Table of Contents
- 1. What is the 'public sequence resource' about?
- 2. Presentations
- 3. Who created the public sequence resource?
- 4. How does the public sequence resource compare to other data resources?
- 5. Why should I upload my data here?
- 6. Why should I not upload by data here?
- 7. How does the public sequence resource work?
- 8. Who uses the public sequence resource?
- 9. How can I contribute?
- 10. Is this about open data?
- 11. Is this about free software?
- 12. How do I upload raw data?
- 13. How do I change metadata?
- 14. How do I change the work flows?
- 15. How do I change the source code?
- 16. Should I choose CC-BY or CC0?
- 17. Are there also variant in the RDF databases?
- 18. How do I deal with private data and privacy?
- 19. Do you have any checks or concerns if human sequence accidentally submitted to your service as part of a fastq? *
- 20. Does PubSeq support only SARS-CoV-2 data?
- 21. Contact: how do I communicate with you?
- 22. Citing PubSeq
- 23. Who are the sponsors?
1 What is the 'public sequence resource' about?
PubSeq, the public sequence resource, aims to provide a generic and useful resource for COVID-19 research. The focus is on providing the best possible sequence data with associated metadata that can be used for sequence comparison and protein prediction.
Just to avoid the notion that PubSeq is a biorepository: it is different. We are not competing with the likes of GenBank and EBI/ENA Open Data - in fact, PubSeq federates open data and adds useful normalised metadata and opens up running workflows by anyone on that data.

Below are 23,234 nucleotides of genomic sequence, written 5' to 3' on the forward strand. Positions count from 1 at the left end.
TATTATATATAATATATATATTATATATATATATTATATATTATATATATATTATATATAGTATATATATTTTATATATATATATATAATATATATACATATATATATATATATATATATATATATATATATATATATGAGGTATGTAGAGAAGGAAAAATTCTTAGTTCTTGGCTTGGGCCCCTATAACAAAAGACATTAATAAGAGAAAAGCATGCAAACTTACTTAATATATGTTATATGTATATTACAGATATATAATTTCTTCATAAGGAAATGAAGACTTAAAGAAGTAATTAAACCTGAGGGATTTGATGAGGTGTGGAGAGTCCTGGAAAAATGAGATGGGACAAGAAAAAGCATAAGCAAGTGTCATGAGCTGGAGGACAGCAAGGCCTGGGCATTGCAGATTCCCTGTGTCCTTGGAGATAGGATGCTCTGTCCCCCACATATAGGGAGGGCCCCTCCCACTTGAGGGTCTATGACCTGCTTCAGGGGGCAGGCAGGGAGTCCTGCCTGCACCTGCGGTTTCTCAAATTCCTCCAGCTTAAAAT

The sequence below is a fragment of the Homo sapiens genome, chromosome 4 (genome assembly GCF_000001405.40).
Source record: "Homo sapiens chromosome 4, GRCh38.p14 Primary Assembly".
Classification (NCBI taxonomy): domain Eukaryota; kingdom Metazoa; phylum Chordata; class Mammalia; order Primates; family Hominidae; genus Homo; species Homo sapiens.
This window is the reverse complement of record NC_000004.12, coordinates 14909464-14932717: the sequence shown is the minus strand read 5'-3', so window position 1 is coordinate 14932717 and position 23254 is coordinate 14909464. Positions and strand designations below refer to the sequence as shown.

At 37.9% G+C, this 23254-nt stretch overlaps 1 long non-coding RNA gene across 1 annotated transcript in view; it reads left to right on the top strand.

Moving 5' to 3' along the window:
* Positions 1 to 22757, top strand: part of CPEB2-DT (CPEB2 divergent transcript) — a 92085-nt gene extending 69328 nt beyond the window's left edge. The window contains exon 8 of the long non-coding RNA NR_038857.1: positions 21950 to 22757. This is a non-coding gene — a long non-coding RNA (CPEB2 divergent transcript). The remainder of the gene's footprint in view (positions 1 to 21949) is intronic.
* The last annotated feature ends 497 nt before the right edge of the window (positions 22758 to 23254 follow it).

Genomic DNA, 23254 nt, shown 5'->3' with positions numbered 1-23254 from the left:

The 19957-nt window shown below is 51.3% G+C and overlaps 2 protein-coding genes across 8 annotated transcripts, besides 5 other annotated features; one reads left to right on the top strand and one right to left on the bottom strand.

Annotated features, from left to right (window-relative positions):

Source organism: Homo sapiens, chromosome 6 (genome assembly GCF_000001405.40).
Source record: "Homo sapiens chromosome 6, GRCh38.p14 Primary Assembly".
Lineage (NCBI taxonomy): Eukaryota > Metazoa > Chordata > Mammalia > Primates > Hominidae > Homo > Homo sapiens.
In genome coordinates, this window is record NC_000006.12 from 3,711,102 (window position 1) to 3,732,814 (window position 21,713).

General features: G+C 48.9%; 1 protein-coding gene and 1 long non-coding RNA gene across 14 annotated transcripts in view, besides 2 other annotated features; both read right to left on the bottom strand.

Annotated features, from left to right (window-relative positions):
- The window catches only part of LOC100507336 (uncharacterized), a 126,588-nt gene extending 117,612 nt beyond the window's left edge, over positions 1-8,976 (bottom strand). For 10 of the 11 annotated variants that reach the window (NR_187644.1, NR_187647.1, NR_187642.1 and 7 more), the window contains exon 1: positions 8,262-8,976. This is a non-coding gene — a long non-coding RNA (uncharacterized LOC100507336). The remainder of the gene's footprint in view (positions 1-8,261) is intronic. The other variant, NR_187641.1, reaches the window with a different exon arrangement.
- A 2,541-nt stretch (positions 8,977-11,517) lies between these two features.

Note that there is no conflict of posting data to multiple repositories.
It is better to view PubSeq as an open precision medicine initiative that allows for early detection of new variants and strains; very valuable for both testing and treatment. We have live analysis work flows that run on uploading a new sequence. Contributing sequences helps the overall detection. At this moment the output is limited. We will soon add interactive discovery tools. Uploading data from a sequencer will give researchers all information they want in 5 hours without any bioinformatics knowledge. We may even provide workflows that take data straight from the sequencer. In fact, you get very little out of existing biorepositories, in our opinion, unless you have solid bioinformatics support. And even then there is the question about comparing data that was created using different technologies and workflows. How do you deal with that?